ANNAPOLIS — The fight over establishing liability for injuries and deaths related to dog bites moved one step closer to the House of Delegates Wednesday after the state Senate voted to amend a compromise proposal.
Preliminary approval of Senate Bill 247 came after more than 90 minutes of intense debate that ended with legislators moving to reconsider, and ultimately approve, an amendment that was previously rejected.
“The Senate has moved considerably and tried to meet the House in the middle,” said Sen. Jamin B. “Jamie” Raskin, D-Montgomery. “Now it’s their turn to meet us in the middle.”
Raskin initially voted against an amendment proposed by Sen. Robert A. “Bobby” Zirkin, D-Baltimore County, which imposed a higher standard of liability for attacks by a dog that is roaming or “running at large.” But after the vote, Raskin said he had second thoughts and invoked a procedural move to reconsider that amendment.
Raskin and two other senators changed their votes and the amendment passed 25-22.
Under the revised measure, the owner of a roaming dog is liable for attacks, subject to a limited set of exceptions. The exceptions include victims who were trespassing or committing other criminal acts, or who teased, tormented, abused or otherwise provoked the animal.
The original compromise bill, as proposed by Sen. Brian E. Frosh, D-Montgomery, establishes that an injury or death caused by a dog bite creates a rebuttable presumption that the owner knew or should have known that the dog had dangerous or vicious propensities.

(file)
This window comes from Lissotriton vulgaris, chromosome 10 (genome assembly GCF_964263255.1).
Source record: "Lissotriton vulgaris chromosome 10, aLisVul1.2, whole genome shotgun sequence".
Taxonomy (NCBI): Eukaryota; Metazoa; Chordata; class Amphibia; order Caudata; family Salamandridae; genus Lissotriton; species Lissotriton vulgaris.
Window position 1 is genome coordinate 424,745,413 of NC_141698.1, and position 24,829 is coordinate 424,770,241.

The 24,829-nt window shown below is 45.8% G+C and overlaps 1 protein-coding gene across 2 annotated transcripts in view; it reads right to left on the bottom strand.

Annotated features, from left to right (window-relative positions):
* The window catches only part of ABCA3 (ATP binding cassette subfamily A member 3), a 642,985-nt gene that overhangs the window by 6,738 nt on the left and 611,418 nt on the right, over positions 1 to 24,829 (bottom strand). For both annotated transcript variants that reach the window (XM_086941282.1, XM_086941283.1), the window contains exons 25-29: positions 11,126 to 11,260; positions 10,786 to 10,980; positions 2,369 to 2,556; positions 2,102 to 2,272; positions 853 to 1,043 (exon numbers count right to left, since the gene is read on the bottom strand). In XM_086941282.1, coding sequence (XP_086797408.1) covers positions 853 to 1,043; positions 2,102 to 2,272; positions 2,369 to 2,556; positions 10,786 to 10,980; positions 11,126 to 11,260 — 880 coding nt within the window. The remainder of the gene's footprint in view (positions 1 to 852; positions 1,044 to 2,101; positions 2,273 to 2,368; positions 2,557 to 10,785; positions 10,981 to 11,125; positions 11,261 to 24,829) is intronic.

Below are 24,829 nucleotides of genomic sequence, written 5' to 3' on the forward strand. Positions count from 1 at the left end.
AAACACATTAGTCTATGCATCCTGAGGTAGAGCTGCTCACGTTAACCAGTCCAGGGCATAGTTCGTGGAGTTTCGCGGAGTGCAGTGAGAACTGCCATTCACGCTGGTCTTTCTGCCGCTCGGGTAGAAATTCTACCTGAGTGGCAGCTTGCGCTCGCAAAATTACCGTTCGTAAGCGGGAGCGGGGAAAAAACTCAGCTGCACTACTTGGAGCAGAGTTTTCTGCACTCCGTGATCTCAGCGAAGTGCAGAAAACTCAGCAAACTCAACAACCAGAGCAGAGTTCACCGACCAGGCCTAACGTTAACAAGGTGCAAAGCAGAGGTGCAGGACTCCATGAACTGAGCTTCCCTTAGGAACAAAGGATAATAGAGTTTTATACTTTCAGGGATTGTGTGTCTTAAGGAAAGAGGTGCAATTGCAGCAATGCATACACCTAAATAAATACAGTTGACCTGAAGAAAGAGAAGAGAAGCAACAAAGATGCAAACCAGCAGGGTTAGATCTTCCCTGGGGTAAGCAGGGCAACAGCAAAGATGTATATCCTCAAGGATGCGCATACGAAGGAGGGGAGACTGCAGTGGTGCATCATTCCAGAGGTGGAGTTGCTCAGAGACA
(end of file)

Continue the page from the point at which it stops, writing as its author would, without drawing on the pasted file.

The legislation comes in response to a 2012 Court of Appeals ruling in which the court said that pit bulls were inherently dangerous and that owners of those dogs — and landlords who rent to owners of pit bulls — are strictly liable.
Frosh fought hard to hold together enough votes to preserve his bill in an unaltered form, saying the House would not consider legislation that included any strict liability standard.
“We’ve had two train wrecks on this subject,” Frosh said, speaking of previous efforts to resolve the Court of Appeals decision. Zirkin, he said “is inviting you to a third one.”
Efforts to resolve the issue last year fell apart amid accusations from Del. Luiz R.S. Simmons, D-Montgomery, a vocal opponent of strict liability, that Frosh went back on a deal. The resulting conference committee compromise, which contained a liability with limited defenses, was supported in the Senate. That bill failed in the House.
Zirkin pleaded with the Senate to adopt his amendment that would have made Frosh’s bill identical to the conference committee agreement last year. Even Frosh said he would prefer the bill from last year, but acknowledged his belief that it would not pass muster in the House.
But members of his own party, including Senate President Thomas V. Mike Miller Jr., were deeply divided on the issue.
“We should not have a shotgun held to our heads,” said Sen. Nathaniel J. McFadden, D-Baltimore. “In the Senate we’re going to do it and do it right. If the House does the wrong thing, that’s on them.”
Miller voted with Zirkin on his roaming-dog amendment, but that measure failed 23-24.
In a later interview, Simmons, D-Montgomery, praised Frosh for his work on the bill.
“We’ll take a good hard look at what the Senate did,” he said. Frosh, he said, “produced a compromise bill that was largely intact. I know he fought hard for it.
“I regret he could not fight off (the roaming dog amendment) but Senator Miller imposed that by fiat,” Simmons said.
Simmons said he could live with the final version of the Senate bill but said it will open the door to delegates who will want to add their own amendments. He hinted that House amendments could again derail efforts to pass a bill.
“I won’t speak to what will happen in the end,” said Simmons.